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Versions: 00 01 02 draft-ietf-avt-rtcp-non-compound

Network Working Group                                       I. Johansson
Internet-Draft                                             M. Westerlund
Intended status: Standards Track                             Ericsson AB
Expires: June 23, 2007                                      dec 20, 2006


  Support for non-compund RTCP in RTCP AVPF profile, opportunities and
                              consequences
             draft-johansson-avt-rtcp-avpf-non-compound-00

Status of this Memo

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   This Internet-Draft will expire on June 23, 2007.

Copyright Notice

   Copyright (C) The Internet Society (2006).

Abstract

   This memo discusses benefits and issues that arise when allowing RTCP
   packets to be transmitted as non-compound packets, i.e. not follow
   the rules of RFC 3550.  Based on that analysis this memo proposes
   changes to the rules to allow feedback messages to be sent as non-
   compound RTCP packets when using the RTP AVPF profile (RFC 4585)
   under certain conditions.




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Requirements Language

   The key words "MUST", "MUST NOT", "REQUIRED", "SHALL", "SHALL NOT",
   "SHOULD", "SHOULD NOT", "RECOMMENDED", "MAY", and "OPTIONAL" in this
   document are to be interpreted as described in


Table of Contents

   1.  Introduction . . . . . . . . . . . . . . . . . . . . . . . . .  3
   2.  RTCP Compound Packets  . . . . . . . . . . . . . . . . . . . .  3
   3.  Benefits from non-compound packets . . . . . . . . . . . . . .  4
   4.  Issues with non-compound RTCP packets  . . . . . . . . . . . .  5
     4.1.  Middle boxes . . . . . . . . . . . . . . . . . . . . . . .  5
     4.2.  Packet Validation  . . . . . . . . . . . . . . . . . . . .  6
       4.2.1.  Old RTCP Receivers . . . . . . . . . . . . . . . . . .  6
       4.2.2.  Weakened Packet Validation . . . . . . . . . . . . . .  6
       4.2.3.  Bandwidth consideration  . . . . . . . . . . . . . . .  6
     4.3.  Header compression . . . . . . . . . . . . . . . . . . . .  7
   5.  Allowing non-compound RTCP packets . . . . . . . . . . . . . .  7
     5.1.  Usage of non-compound packets in AVPF  . . . . . . . . . .  8
       5.1.1.  Verifying the delivery of non-compound packets . . . .  8
     5.2.  SDP Signalling Attribute . . . . . . . . . . . . . . . . .  8
   6.  IANA Considerations  . . . . . . . . . . . . . . . . . . . . .  8
   7.  Security Considerations  . . . . . . . . . . . . . . . . . . .  8
   8.  Acknowledgements . . . . . . . . . . . . . . . . . . . . . . .  8
   9.  References . . . . . . . . . . . . . . . . . . . . . . . . . .  9
     9.1.  Normative References . . . . . . . . . . . . . . . . . . .  9
     9.2.  Informative References . . . . . . . . . . . . . . . . . .  9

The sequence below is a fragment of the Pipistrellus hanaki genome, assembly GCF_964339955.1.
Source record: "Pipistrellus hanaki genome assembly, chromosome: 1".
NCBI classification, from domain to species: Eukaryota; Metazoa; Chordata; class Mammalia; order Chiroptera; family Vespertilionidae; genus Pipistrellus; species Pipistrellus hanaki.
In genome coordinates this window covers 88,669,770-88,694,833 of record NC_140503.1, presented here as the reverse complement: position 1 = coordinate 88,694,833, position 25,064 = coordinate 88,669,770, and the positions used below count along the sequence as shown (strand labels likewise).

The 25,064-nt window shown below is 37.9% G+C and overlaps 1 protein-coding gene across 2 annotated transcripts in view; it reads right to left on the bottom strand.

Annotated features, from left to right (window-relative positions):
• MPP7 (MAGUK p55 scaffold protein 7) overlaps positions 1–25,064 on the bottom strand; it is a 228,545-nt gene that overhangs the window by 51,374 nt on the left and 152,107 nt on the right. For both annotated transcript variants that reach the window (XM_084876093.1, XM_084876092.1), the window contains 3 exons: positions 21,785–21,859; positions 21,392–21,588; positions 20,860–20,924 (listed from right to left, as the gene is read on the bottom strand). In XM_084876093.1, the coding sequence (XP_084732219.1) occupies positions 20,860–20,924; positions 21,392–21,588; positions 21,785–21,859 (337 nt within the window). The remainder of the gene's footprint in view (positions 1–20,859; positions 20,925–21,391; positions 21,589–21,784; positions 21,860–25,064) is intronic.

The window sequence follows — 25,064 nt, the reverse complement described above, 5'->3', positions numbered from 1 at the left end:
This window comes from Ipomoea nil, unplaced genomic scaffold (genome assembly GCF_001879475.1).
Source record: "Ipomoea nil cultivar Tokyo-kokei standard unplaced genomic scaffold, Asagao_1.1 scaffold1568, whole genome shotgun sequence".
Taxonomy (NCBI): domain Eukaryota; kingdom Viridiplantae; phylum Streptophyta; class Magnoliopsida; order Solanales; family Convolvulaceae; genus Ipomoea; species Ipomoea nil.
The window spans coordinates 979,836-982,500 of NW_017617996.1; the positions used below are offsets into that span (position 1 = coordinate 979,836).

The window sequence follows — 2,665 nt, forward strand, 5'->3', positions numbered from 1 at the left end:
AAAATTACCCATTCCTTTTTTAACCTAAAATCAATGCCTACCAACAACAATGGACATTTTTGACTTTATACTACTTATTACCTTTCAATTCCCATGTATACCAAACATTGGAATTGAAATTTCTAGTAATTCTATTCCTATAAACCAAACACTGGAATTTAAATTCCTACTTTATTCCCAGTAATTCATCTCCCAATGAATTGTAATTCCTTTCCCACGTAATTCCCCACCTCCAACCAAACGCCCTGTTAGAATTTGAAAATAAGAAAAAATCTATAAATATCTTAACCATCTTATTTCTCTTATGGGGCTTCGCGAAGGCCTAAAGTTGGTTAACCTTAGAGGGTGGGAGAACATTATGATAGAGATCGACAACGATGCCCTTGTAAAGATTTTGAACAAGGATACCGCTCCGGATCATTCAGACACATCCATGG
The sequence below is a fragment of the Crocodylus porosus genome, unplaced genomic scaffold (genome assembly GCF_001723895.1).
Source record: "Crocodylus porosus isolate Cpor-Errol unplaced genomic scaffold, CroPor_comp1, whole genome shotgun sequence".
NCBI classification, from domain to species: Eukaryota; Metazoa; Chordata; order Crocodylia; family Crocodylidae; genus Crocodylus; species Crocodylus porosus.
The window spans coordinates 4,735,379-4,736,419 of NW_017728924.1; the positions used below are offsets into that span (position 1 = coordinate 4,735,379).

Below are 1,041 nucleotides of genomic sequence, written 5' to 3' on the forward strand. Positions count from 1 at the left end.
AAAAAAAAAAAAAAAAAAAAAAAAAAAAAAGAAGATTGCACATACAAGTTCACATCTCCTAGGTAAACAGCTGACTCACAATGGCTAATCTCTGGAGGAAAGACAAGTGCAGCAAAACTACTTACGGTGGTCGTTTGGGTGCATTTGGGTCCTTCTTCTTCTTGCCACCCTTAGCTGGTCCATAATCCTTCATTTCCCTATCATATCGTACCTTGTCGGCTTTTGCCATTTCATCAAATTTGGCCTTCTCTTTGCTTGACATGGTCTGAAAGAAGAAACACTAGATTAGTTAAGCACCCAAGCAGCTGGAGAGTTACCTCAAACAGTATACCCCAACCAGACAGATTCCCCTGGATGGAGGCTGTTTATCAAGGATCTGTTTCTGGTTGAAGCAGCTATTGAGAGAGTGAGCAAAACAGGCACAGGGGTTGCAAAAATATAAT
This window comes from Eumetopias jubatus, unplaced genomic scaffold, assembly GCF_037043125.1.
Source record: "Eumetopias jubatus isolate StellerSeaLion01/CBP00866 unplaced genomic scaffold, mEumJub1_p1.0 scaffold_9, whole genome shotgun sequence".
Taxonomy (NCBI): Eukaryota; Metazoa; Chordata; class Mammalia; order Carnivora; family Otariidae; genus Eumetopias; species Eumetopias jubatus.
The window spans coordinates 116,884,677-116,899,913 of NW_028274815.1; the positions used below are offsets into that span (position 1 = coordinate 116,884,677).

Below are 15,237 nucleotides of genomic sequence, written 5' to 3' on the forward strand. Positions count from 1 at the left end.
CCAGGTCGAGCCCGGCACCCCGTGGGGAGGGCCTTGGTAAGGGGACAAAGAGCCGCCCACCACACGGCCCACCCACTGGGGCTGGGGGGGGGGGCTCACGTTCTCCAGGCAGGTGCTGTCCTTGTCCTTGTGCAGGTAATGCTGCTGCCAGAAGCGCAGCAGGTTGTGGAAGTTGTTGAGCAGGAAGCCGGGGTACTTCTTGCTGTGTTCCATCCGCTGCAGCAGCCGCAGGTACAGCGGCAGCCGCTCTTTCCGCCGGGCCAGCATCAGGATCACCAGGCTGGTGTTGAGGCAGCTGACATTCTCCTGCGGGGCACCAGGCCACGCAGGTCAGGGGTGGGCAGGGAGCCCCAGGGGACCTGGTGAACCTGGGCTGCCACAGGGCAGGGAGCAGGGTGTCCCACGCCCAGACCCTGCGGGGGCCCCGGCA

Authors' Addresses . . . . . . . . . . . . . . . . . . . . . . . .  9
   Intellectual Property and Copyright Statements . . . . . . . . . . 11




















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1.  Introduction

   In RTP [RFC3550] it is currently mandatory to always use RTCP
   compound packets containing at least Sender Reports or Receiver
   reports, and a SDES packet containing at least the CNAME item.  There
   are good reasons for this as discussed below (see Section 2).
   However this do result in that the minimal RTCP packets are quite
   large.  The RTP profile AVPF [RFC4585] specifies new RTCP packet
   types for feedback messages.  Some of these feedback messages would
   benefit from being possible to transmit with minimal delay and AVPF
   do provide some mechanism to enable this.  However for environments
   with low-bitrate links this still consumes quite large amount of
   resources and introduce extra delay in the time it takes to
   completely send the compound packet onto the network.  There are also
   other benefits as discussed in Section 3.

   There are already today at least one application that disregards the
   requirement in RTP and uses non-compound packets when transmitting
   certain events, namely Open Mobile Alliance (OMA) Push-to-talk over
   Cellular (PoC) [OMA-PoC].  The OMA POC service is primarily used over
   cellular links capable of IP transport, such as the GSM GPRS.
   However the usage of non-compound packets are not without issues
   which is discussed in Section 4.  These issues needs to be considered
   and is one motivation for this document.

   In addition this document proposed how AVPF could be updated to allow
   the transmission of non-compound packets in a way that would not
   substantially affect the mechanisms that compound packets provide.


2.  RTCP Compound Packets

   Section 6.1 in RFC3550 [RFC3550] specifies that an RTCP packet must
   be sent in a compound packet consisting of at least two individual
   packets, first an Sender Report (SR) or Receiver Report (RR),
   followed by an SDES packet containing at least a CNAME Item for the